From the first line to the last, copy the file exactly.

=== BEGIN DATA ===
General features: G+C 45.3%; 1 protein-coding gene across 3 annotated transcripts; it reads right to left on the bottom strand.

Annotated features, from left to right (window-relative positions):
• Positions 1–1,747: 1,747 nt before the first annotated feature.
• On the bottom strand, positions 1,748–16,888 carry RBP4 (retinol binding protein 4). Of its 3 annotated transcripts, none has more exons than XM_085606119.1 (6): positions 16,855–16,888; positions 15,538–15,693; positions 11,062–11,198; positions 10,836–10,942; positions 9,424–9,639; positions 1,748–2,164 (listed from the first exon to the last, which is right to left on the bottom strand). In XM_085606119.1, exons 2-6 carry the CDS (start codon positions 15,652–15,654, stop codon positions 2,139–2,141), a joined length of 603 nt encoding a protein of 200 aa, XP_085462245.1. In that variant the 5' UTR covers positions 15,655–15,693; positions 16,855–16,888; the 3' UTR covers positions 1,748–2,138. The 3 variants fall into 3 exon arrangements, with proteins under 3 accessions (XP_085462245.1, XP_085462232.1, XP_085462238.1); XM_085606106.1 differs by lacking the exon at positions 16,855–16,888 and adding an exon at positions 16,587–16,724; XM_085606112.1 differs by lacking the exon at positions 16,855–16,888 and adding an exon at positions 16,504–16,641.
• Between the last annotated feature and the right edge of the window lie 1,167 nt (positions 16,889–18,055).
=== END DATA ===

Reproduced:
General features: G+C 45.3%; 1 protein-coding gene across 3 annotated transcripts; it reads right to left on the bottom strand.

Annotated features, from left to right (window-relative positions):
• Positions 1–1,747: 1,747 nt before the first annotated feature.
• On the bottom strand, positions 1,748–16,888 carry RBP4 (retinol binding protein 4). Of its 3 annotated transcripts, none has more exons than XM_085606119.1 (6): positions 16,855–16,888; positions 15,538–15,693; positions 11,062–11,198; positions 10,836–10,942; positions 9,424–9,639; positions 1,748–2,164 (listed from the first exon to the last, which is right to left on the bottom strand). In XM_085606119.1, exons 2-6 carry the CDS (start codon positions 15,652–15,654, stop codon positions 2,139–2,141), a joined length of 603 nt encoding a protein of 200 aa, XP_085462245.1. In that variant the 5' UTR covers positions 15,655–15,693; positions 16,855–16,888; the 3' UTR covers positions 1,748–2,138. The 3 variants fall into 3 exon arrangements, with proteins under 3 accessions (XP_085462245.1, XP_085462232.1, XP_085462238.1); XM_085606106.1 differs by lacking the exon at positions 16,855–16,888 and adding an exon at positions 16,587–16,724; XM_085606112.1 differs by lacking the exon at positions 16,855–16,888 and adding an exon at positions 16,504–16,641.
• Between the last annotated feature and the right edge of the window lie 1,167 nt (positions 16,889–18,055).